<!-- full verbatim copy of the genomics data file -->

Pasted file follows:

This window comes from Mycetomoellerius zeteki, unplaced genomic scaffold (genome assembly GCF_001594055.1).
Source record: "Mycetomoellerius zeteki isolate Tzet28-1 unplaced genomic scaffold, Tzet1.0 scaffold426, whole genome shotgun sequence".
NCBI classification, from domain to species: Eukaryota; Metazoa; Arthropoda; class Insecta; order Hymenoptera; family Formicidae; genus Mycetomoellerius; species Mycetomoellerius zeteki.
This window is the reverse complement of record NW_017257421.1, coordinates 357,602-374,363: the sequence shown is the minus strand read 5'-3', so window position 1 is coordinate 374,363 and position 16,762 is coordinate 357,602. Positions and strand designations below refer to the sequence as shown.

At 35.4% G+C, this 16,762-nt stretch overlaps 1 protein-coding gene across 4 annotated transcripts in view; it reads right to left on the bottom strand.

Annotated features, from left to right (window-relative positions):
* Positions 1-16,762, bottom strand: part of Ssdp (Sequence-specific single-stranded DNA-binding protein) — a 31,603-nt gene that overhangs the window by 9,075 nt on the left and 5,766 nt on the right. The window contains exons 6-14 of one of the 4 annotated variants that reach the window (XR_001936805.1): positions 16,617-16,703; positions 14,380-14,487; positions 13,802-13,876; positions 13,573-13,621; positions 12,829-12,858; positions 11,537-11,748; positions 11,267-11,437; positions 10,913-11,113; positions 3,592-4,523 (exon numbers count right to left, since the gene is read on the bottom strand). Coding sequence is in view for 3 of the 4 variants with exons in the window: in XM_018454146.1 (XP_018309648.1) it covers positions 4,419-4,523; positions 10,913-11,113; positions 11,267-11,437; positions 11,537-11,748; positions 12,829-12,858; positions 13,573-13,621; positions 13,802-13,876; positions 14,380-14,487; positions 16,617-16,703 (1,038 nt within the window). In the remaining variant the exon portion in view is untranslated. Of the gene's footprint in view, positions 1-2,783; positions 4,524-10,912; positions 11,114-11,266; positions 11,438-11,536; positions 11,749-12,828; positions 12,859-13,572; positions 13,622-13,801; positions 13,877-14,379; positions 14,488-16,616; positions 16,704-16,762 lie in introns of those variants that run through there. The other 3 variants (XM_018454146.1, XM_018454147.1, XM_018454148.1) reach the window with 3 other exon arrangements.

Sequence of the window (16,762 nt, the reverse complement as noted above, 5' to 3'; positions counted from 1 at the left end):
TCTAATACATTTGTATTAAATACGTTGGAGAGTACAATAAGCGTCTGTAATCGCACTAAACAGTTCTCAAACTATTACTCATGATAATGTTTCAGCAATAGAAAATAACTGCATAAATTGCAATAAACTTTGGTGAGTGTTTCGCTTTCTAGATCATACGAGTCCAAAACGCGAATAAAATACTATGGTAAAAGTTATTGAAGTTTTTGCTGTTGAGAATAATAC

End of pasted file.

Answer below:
This window comes from Mycetomoellerius zeteki, unplaced genomic scaffold (genome assembly GCF_001594055.1).
Source record: "Mycetomoellerius zeteki isolate Tzet28-1 unplaced genomic scaffold, Tzet1.0 scaffold426, whole genome shotgun sequence".
NCBI classification, from domain to species: Eukaryota; Metazoa; Arthropoda; class Insecta; order Hymenoptera; family Formicidae; genus Mycetomoellerius; species Mycetomoellerius zeteki.
This window is the reverse complement of record NW_017257421.1, coordinates 357,602-374,363: the sequence shown is the minus strand read 5'-3', so window position 1 is coordinate 374,363 and position 16,762 is coordinate 357,602. Positions and strand designations below refer to the sequence as shown.

At 35.4% G+C, this 16,762-nt stretch overlaps 1 protein-coding gene across 4 annotated transcripts in view; it reads right to left on the bottom strand.

Annotated features, from left to right (window-relative positions):
* Positions 1-16,762, bottom strand: part of Ssdp (Sequence-specific single-stranded DNA-binding protein) — a 31,603-nt gene that overhangs the window by 9,075 nt on the left and 5,766 nt on the right. The window contains exons 6-14 of one of the 4 annotated variants that reach the window (XR_001936805.1): positions 16,617-16,703; positions 14,380-14,487; positions 13,802-13,876; positions 13,573-13,621; positions 12,829-12,858; positions 11,537-11,748; positions 11,267-11,437; positions 10,913-11,113; positions 3,592-4,523 (exon numbers count right to left, since the gene is read on the bottom strand). Coding sequence is in view for 3 of the 4 variants with exons in the window: in XM_018454146.1 (XP_018309648.1) it covers positions 4,419-4,523; positions 10,913-11,113; positions 11,267-11,437; positions 11,537-11,748; positions 12,829-12,858; positions 13,573-13,621; positions 13,802-13,876; positions 14,380-14,487; positions 16,617-16,703 (1,038 nt within the window). In the remaining variant the exon portion in view is untranslated. Of the gene's footprint in view, positions 1-2,783; positions 4,524-10,912; positions 11,114-11,266; positions 11,438-11,536; positions 11,749-12,828; positions 12,859-13,572; positions 13,622-13,801; positions 13,877-14,379; positions 14,488-16,616; positions 16,704-16,762 lie in introns of those variants that run through there. The other 3 variants (XM_018454146.1, XM_018454147.1, XM_018454148.1) reach the window with 3 other exon arrangements.

Sequence of the window (16,762 nt, the reverse complement as noted above, 5' to 3'; positions counted from 1 at the left end):
TCTAATACATTTGTATTAAATACGTTGGAGAGTACAATAAGCGTCTGTAATCGCACTAAACAGTTCTCAAACTATTACTCATGATAATGTTTCAGCAATAGAAAATAACTGCATAAATTGCAATAAACTTTGGTGAGTGTTTCGCTTTCTAGATCATACGAGTCCAAAACGCGAATAAAATACTATGGTAAAAGTTATTGAAGTTTTTGCTGTTGAGAATAATAC